Who is the culprit in this apostasy? Most boxing insiders will say one need look no further than the fight's promoter Don King. He stood to lose control of the heavyweight title had Lewis won - since he has no contract options on him. King has been involved in other controversial affairs such as the hotly disputed Whittaker-Chavez draw in Sept. 1993. In that match Whittaker seemingly out-boxed Don King's top fighter but had to settle for a bitter draw from the officials.

King has allegedly given bribes to officials. In the expose, "Only in America: The Life and Crimes of Don King" by Jack Newfield, several such accounts of malfeasance are reported. Larry Holmes had lost a close fight to Tim Witherspoon in 1983 by the reports of most ringsiders. Larry, who was promoted by King, later said "the judges gave me the fight". One judge Chuck Hassett had Larry winning 118-111 in what seemed a very close fight (pg.226). Tim Witherspoon, said he once offered a judge "$3,000.00 to look out for me". King had told him that if his opponent Pinklon Thomas was "still standing" after the fight he would lose the decision (pg.233). Sure enough after 12 rounds Thomas was awarded a majority verdict.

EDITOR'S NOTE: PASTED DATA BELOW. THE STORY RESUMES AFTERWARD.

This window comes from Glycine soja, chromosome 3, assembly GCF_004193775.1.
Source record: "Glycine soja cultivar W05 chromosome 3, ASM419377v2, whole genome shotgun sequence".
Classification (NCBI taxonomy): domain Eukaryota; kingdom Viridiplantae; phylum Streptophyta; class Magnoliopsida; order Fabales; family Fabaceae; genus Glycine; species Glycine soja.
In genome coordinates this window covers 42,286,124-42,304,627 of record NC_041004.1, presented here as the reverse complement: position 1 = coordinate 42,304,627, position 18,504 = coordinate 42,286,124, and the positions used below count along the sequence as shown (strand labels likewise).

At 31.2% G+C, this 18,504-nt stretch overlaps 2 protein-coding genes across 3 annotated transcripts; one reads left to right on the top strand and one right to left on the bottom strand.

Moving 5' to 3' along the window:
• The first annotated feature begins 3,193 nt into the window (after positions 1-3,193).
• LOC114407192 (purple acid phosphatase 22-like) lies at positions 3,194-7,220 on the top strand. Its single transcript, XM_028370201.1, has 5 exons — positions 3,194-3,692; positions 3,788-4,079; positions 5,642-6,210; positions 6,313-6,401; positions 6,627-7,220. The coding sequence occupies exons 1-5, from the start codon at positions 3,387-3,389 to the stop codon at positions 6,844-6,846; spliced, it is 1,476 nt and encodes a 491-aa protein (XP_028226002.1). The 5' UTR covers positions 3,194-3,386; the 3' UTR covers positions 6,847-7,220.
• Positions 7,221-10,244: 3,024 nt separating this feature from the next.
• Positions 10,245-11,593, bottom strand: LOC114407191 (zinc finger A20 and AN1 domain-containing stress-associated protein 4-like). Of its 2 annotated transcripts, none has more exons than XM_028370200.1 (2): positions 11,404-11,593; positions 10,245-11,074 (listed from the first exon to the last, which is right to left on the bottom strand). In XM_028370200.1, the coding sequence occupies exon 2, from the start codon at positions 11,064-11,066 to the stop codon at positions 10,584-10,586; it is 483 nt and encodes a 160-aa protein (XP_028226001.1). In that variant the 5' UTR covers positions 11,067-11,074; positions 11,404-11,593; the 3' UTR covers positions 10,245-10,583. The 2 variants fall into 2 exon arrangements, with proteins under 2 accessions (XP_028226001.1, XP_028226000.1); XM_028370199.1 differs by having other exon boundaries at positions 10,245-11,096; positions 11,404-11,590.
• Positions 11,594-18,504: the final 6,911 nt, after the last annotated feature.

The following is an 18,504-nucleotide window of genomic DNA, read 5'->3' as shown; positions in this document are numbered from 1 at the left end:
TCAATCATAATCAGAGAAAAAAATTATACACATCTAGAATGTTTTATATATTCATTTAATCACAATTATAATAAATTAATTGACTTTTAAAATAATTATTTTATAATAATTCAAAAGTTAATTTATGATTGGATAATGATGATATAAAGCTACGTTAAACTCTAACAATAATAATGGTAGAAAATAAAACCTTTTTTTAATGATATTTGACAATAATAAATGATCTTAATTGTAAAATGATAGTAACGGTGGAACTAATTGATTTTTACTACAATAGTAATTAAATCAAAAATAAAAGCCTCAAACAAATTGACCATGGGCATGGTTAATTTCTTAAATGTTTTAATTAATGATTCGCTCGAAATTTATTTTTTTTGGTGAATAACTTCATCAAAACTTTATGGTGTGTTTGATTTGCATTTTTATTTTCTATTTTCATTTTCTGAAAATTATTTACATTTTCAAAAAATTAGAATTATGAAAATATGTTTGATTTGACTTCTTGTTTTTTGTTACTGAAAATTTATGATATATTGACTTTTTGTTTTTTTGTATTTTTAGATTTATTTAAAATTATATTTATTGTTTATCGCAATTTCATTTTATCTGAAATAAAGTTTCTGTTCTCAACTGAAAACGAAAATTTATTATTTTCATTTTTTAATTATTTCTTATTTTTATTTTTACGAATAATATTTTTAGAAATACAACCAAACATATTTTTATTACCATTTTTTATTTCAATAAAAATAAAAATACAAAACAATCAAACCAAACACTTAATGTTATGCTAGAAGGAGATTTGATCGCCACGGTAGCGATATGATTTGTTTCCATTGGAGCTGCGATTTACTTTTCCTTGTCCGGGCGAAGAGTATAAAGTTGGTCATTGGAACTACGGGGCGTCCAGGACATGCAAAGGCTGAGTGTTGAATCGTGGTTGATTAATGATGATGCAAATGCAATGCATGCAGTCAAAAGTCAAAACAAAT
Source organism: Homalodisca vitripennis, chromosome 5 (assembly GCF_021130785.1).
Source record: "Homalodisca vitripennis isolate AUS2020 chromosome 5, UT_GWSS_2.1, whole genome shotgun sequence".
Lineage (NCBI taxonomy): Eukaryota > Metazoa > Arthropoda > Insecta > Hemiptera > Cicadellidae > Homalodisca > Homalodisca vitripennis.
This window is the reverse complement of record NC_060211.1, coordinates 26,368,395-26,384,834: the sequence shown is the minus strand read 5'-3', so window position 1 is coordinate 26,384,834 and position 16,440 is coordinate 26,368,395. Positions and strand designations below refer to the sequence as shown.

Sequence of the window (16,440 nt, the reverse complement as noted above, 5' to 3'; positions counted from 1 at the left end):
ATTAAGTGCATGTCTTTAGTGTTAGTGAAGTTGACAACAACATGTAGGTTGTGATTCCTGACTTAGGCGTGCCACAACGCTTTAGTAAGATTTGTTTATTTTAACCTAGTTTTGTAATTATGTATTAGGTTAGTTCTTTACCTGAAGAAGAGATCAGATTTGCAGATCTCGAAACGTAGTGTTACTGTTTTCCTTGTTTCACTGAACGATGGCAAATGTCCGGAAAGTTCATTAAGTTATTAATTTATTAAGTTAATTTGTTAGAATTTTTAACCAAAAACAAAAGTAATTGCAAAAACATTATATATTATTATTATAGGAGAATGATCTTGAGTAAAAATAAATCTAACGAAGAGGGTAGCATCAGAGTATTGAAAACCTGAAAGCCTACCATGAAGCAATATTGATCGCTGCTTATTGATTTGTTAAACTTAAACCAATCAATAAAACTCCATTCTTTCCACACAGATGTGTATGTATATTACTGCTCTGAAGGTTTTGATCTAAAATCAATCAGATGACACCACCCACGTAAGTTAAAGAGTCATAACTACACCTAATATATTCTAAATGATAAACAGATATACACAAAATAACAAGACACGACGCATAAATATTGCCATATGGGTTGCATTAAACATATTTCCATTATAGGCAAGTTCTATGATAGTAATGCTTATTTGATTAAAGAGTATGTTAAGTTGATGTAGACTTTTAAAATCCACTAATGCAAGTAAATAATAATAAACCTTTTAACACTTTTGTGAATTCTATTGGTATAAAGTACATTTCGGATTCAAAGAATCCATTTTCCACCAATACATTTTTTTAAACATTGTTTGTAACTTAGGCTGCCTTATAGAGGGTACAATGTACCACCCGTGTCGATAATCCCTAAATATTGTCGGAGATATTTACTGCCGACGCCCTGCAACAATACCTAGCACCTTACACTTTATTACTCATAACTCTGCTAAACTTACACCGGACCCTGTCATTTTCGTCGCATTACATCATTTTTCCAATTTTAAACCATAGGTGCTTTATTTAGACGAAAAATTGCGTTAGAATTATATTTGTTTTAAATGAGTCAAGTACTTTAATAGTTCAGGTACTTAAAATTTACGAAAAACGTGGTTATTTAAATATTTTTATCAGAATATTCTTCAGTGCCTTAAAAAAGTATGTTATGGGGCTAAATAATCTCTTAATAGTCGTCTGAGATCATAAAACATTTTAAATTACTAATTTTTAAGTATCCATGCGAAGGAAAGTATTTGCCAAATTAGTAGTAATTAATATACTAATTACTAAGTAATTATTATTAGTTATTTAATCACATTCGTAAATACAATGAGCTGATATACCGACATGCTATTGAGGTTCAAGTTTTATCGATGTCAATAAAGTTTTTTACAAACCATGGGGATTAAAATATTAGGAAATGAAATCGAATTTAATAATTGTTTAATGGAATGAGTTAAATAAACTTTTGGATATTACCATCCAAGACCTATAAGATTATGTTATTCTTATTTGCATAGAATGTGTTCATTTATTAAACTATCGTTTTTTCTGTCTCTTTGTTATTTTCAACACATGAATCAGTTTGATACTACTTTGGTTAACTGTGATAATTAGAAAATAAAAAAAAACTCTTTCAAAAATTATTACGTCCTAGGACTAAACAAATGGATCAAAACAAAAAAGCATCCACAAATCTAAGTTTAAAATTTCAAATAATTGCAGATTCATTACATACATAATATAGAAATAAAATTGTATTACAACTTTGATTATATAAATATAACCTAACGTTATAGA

King is also suscpected of paying off the judge that reduced his murder conviction to manslaughter. It was done after a private meeting with King's lawyer, according to Newfield. It was a docket entry, and not done in open court in the presence of the prosecution. The jury found him guilty of murder, but the judge reduced his sentence. The Cleveland Plain Dealer headlines for July 24, 1967 read: "JUDGE CUTS HOODS MURDER PENALTY" (pg.15). If King can pay off a real court room judge why not a boxing judge?

Even without the prospect of being "paid-off" judges receive their purse from the promoter. This creates a closeness between the promoter and the judges which should not exist. The judges realize that Don King is a big promoter. By showing favoritism towards his fighters they have a good chance of continuing to work on his cards and make a living. It is also well known that Don has a good relationship with several heads of boxing organizations such as the WBC's Jose Sulaiman.

What can be done to avoid such tragedies in the future? There must be an investigation. The IRS should audit the bank accounts of the officials in this particular fight. Don King should be investigated (again). The judges who were either paid-off or were totally incompetent should be banned from working a championship fight ever again!

Sen. John McCain has called for boxing reforms. If boxing is to survive as a major sport in the next century, then changes must be made. As boxing fans concerned about the direction of the sport, we should do all we can to see to it that Sen. McCain's efforts are supported.

In a news report on CNN, Don King said "let the fans say the fight was fixed. I fix-up fights...that's what I do." We believe you Don.